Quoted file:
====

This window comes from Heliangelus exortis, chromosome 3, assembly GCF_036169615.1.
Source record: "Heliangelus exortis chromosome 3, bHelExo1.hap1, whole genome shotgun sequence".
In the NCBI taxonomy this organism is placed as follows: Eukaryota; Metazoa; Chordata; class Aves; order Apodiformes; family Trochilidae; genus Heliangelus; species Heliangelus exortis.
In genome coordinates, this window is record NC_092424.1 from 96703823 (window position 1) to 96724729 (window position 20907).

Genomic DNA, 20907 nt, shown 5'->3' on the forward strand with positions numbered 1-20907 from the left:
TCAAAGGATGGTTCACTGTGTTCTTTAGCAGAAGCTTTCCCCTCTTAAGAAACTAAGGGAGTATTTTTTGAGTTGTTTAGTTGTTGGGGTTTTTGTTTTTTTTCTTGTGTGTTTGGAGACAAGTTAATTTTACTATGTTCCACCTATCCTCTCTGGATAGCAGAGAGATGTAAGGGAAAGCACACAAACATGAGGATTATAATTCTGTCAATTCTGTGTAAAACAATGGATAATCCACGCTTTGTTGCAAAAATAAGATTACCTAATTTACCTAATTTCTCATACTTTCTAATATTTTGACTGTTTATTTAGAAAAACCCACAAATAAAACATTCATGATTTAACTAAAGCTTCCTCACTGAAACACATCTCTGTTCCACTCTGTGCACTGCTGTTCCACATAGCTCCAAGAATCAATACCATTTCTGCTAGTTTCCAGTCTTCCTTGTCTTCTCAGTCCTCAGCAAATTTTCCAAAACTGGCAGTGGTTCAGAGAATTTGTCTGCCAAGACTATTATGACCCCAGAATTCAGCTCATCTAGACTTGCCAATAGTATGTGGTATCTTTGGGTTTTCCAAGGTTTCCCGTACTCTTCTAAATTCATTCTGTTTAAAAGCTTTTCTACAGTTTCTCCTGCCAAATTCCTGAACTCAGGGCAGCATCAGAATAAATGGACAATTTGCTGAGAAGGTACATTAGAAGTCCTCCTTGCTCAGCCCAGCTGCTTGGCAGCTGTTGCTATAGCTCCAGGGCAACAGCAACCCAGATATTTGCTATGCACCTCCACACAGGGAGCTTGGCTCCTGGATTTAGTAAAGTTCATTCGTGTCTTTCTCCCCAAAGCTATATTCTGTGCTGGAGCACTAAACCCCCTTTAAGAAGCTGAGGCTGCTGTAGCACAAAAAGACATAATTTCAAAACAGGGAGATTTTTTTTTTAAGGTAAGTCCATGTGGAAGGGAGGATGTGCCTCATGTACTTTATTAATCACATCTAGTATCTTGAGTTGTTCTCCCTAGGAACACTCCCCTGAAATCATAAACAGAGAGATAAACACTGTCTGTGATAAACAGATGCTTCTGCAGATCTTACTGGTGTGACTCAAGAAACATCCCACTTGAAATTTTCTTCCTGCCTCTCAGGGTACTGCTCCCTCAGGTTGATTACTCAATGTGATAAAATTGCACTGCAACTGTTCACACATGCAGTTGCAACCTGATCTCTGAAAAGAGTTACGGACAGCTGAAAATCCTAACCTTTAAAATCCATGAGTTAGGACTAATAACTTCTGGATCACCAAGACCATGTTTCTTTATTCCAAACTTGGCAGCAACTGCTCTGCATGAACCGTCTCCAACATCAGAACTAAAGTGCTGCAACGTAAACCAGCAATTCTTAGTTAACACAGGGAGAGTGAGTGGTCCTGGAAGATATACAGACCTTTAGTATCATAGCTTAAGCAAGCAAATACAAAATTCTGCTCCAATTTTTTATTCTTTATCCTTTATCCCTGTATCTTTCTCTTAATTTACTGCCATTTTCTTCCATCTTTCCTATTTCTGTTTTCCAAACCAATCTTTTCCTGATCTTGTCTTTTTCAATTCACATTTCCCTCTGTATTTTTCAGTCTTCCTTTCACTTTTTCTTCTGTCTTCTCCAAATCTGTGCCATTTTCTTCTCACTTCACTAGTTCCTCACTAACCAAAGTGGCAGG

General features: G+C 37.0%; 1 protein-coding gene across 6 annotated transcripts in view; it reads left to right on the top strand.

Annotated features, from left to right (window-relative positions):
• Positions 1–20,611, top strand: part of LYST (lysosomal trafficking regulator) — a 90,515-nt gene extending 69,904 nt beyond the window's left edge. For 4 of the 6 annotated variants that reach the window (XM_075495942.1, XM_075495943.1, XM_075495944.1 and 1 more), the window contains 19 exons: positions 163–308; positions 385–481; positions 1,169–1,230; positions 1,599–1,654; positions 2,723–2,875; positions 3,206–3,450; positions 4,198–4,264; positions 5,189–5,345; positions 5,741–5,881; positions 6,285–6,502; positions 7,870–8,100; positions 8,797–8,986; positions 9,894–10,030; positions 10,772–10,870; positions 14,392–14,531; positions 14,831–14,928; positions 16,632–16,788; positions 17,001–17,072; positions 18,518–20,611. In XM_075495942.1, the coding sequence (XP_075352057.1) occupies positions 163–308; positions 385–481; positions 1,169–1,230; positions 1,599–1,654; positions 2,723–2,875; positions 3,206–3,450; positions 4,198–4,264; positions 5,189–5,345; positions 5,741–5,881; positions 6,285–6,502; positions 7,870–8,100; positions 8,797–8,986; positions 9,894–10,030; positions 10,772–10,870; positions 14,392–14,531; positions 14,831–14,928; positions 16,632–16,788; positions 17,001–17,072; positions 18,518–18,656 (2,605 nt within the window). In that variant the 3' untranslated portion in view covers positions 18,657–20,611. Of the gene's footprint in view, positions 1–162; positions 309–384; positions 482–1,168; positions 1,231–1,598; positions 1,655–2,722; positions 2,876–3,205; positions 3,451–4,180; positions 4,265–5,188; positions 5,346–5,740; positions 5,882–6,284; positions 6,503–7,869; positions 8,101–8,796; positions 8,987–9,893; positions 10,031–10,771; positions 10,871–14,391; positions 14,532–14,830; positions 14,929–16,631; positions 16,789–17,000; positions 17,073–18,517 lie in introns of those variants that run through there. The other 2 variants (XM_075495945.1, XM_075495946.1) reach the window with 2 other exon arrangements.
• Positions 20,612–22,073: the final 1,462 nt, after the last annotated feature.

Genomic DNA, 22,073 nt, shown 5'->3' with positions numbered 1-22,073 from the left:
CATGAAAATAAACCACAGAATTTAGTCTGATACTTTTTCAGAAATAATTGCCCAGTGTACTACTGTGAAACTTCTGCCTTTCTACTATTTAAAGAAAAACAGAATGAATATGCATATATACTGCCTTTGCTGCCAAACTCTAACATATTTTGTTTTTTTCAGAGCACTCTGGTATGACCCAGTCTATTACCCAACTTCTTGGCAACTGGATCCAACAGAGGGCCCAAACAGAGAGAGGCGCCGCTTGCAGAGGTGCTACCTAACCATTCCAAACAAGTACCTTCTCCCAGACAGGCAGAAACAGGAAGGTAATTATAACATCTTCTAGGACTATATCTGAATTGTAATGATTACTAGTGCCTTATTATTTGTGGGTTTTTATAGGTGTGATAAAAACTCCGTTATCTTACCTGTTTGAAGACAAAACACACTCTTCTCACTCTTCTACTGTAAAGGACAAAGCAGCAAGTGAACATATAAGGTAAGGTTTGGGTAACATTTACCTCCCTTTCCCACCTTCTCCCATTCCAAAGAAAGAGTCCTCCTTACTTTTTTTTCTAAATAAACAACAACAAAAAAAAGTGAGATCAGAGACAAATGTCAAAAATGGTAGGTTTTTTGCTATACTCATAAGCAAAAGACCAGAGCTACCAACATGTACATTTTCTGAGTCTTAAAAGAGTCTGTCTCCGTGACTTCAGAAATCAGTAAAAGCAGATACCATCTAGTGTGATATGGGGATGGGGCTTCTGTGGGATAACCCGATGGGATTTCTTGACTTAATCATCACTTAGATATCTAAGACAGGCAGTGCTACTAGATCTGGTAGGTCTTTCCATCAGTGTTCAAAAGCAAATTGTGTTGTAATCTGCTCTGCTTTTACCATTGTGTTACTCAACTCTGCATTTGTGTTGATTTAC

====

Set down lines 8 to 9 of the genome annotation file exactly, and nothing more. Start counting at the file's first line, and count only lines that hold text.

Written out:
Annotated features, from left to right (window-relative positions):
• Positions 1–20,611, top strand: part of LYST (lysosomal trafficking regulator) — a 90,515-nt gene extending 69,904 nt beyond the window's left edge. For 4 of the 6 annotated variants that reach the window (XM_075495942.1, XM_075495943.1, XM_075495944.1 and 1 more), the window contains 19 exons: positions 163–308; positions 385–481; positions 1,169–1,230; positions 1,599–1,654; positions 2,723–2,875; positions 3,206–3,450; positions 4,198–4,264; positions 5,189–5,345; positions 5,741–5,881; positions 6,285–6,502; positions 7,870–8,100; positions 8,797–8,986; positions 9,894–10,030; positions 10,772–10,870; positions 14,392–14,531; positions 14,831–14,928; positions 16,632–16,788; positions 17,001–17,072; positions 18,518–20,611. In XM_075495942.1, the coding sequence (XP_075352057.1) occupies positions 163–308; positions 385–481; positions 1,169–1,230; positions 1,599–1,654; positions 2,723–2,875; positions 3,206–3,450; positions 4,198–4,264; positions 5,189–5,345; positions 5,741–5,881; positions 6,285–6,502; positions 7,870–8,100; positions 8,797–8,986; positions 9,894–10,030; positions 10,772–10,870; positions 14,392–14,531; positions 14,831–14,928; positions 16,632–16,788; positions 17,001–17,072; positions 18,518–18,656 (2,605 nt within the window). In that variant the 3' untranslated portion in view covers positions 18,657–20,611. Of the gene's footprint in view, positions 1–162; positions 309–384; positions 482–1,168; positions 1,231–1,598; positions 1,655–2,722; positions 2,876–3,205; positions 3,451–4,180; positions 4,265–5,188; positions 5,346–5,740; positions 5,882–6,284; positions 6,503–7,869; positions 8,101–8,796; positions 8,987–9,893; positions 10,031–10,771; positions 10,871–14,391; positions 14,532–14,830; positions 14,929–16,631; positions 16,789–17,000; positions 17,073–18,517 lie in introns of those variants that run through there. The other 2 variants (XM_075495945.1, XM_075495946.1) reach the window with 2 other exon arrangements.